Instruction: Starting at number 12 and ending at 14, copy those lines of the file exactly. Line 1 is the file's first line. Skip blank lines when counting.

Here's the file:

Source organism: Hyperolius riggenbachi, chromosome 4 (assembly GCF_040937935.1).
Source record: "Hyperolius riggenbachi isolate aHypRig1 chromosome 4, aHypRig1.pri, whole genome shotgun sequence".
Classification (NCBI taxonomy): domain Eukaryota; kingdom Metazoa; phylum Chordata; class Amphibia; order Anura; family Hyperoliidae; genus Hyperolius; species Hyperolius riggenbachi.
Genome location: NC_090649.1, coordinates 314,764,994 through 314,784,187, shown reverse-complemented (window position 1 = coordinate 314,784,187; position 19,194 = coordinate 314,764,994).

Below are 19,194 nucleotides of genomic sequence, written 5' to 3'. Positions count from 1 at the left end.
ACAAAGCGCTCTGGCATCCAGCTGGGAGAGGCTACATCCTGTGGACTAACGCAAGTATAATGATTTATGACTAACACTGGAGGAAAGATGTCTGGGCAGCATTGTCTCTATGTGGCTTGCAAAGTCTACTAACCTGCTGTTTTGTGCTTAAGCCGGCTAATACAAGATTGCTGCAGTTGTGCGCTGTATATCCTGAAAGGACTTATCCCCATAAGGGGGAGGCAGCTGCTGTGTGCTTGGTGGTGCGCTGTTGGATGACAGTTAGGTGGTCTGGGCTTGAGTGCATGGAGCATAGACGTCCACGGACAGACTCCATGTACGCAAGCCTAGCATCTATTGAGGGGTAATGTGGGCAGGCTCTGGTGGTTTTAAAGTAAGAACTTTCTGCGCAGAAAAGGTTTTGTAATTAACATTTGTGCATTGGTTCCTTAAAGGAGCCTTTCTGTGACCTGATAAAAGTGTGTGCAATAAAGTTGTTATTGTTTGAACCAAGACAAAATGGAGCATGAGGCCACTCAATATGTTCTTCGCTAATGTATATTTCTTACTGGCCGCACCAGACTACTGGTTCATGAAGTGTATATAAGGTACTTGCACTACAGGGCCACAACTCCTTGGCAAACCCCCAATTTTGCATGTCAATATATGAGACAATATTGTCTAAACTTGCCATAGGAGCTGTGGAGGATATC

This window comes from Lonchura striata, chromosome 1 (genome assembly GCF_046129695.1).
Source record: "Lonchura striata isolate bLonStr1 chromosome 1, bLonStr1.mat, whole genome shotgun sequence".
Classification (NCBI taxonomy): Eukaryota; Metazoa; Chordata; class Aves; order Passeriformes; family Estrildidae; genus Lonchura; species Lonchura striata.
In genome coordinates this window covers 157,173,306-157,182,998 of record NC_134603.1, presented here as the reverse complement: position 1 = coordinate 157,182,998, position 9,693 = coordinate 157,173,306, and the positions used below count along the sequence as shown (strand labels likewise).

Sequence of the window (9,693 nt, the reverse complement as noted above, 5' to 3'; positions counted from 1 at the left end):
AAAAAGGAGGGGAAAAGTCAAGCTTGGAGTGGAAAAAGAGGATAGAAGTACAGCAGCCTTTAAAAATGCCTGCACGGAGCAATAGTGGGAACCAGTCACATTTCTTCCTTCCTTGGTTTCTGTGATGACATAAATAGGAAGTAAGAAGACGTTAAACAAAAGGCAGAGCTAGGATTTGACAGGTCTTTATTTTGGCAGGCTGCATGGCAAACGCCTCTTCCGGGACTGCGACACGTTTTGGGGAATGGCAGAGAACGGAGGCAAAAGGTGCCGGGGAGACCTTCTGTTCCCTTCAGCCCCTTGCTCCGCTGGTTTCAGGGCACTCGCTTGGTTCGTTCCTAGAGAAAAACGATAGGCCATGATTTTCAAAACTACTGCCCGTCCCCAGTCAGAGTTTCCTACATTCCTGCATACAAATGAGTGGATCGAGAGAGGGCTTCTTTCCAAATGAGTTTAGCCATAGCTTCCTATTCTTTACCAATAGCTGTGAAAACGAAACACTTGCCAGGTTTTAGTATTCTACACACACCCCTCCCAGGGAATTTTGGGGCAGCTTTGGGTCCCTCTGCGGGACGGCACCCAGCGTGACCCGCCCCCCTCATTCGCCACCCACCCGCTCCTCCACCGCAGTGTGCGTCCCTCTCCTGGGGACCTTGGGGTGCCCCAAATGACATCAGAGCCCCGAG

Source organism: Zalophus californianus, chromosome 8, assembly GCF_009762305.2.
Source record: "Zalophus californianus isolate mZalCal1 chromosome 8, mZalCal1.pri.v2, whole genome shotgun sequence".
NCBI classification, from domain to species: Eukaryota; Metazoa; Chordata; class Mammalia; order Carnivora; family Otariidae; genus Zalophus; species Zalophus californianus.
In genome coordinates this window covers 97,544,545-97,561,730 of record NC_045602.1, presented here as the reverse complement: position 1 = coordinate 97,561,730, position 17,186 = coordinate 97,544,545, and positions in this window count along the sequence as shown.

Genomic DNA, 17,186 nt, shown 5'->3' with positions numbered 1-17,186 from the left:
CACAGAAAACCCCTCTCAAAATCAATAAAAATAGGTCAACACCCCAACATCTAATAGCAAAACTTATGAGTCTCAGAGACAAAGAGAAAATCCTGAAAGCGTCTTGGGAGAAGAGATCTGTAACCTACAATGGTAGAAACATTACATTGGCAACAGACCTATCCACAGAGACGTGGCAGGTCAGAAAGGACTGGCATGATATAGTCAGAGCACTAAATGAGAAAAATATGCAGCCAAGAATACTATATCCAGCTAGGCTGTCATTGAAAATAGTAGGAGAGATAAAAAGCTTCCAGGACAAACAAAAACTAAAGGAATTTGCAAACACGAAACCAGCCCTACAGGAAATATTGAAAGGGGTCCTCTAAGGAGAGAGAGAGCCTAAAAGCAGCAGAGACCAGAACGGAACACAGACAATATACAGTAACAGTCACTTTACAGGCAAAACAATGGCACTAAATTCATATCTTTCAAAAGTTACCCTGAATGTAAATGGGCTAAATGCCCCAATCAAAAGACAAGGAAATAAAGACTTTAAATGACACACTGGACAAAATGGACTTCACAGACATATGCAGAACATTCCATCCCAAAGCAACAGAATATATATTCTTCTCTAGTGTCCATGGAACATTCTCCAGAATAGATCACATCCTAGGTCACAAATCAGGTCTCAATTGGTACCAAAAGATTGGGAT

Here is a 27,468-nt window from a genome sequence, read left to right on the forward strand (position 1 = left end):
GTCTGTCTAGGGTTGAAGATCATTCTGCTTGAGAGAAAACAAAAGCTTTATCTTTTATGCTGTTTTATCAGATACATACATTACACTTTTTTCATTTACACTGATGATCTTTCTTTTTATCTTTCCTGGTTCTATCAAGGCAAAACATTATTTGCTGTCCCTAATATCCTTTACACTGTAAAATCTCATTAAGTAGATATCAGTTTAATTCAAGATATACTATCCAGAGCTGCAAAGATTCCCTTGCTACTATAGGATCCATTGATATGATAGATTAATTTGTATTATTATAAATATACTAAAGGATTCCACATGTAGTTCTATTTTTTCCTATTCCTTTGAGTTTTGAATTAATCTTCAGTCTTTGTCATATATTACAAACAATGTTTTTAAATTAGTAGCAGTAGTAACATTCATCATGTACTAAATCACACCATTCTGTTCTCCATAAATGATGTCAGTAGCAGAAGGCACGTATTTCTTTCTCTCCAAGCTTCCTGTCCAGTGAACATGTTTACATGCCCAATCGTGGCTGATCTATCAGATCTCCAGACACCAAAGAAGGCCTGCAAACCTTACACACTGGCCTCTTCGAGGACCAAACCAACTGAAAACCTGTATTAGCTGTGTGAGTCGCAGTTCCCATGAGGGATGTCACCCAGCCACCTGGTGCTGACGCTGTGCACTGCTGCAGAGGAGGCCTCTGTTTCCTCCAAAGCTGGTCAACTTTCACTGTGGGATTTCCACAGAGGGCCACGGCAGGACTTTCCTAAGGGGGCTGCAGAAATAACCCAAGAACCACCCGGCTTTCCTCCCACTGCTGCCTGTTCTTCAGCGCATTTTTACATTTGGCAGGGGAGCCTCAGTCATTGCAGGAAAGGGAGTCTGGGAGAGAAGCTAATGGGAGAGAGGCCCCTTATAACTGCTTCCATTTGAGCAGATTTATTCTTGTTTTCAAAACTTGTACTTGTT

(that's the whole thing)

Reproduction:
AAAAAGGAGGGGAAAAGTCAAGCTTGGAGTGGAAAAAGAGGATAGAAGTACAGCAGCCTTTAAAAATGCCTGCACGGAGCAATAGTGGGAACCAGTCACATTTCTTCCTTCCTTGGTTTCTGTGATGACATAAATAGGAAGTAAGAAGACGTTAAACAAAAGGCAGAGCTAGGATTTGACAGGTCTTTATTTTGGCAGGCTGCATGGCAAACGCCTCTTCCGGGACTGCGACACGTTTTGGGGAATGGCAGAGAACGGAGGCAAAAGGTGCCGGGGAGACCTTCTGTTCCCTTCAGCCCCTTGCTCCGCTGGTTTCAGGGCACTCGCTTGGTTCGTTCCTAGAGAAAAACGATAGGCCATGATTTTCAAAACTACTGCCCGTCCCCAGTCAGAGTTTCCTACATTCCTGCATACAAATGAGTGGATCGAGAGAGGGCTTCTTTCCAAATGAGTTTAGCCATAGCTTCCTATTCTTTACCAATAGCTGTGAAAACGAAACACTTGCCAGGTTTTAGTATTCTACACACACCCCTCCCAGGGAATTTTGGGGCAGCTTTGGGTCCCTCTGCGGGACGGCACCCAGCGTGACCCGCCCCCCTCATTCGCCACCCACCCGCTCCTCCACCGCAGTGTGCGTCCCTCTCCTGGGGACCTTGGGGTGCCCCAAATGACATCAGAGCCCCGAG

Source organism: Zalophus californianus, chromosome 8, assembly GCF_009762305.2.
Source record: "Zalophus californianus isolate mZalCal1 chromosome 8, mZalCal1.pri.v2, whole genome shotgun sequence".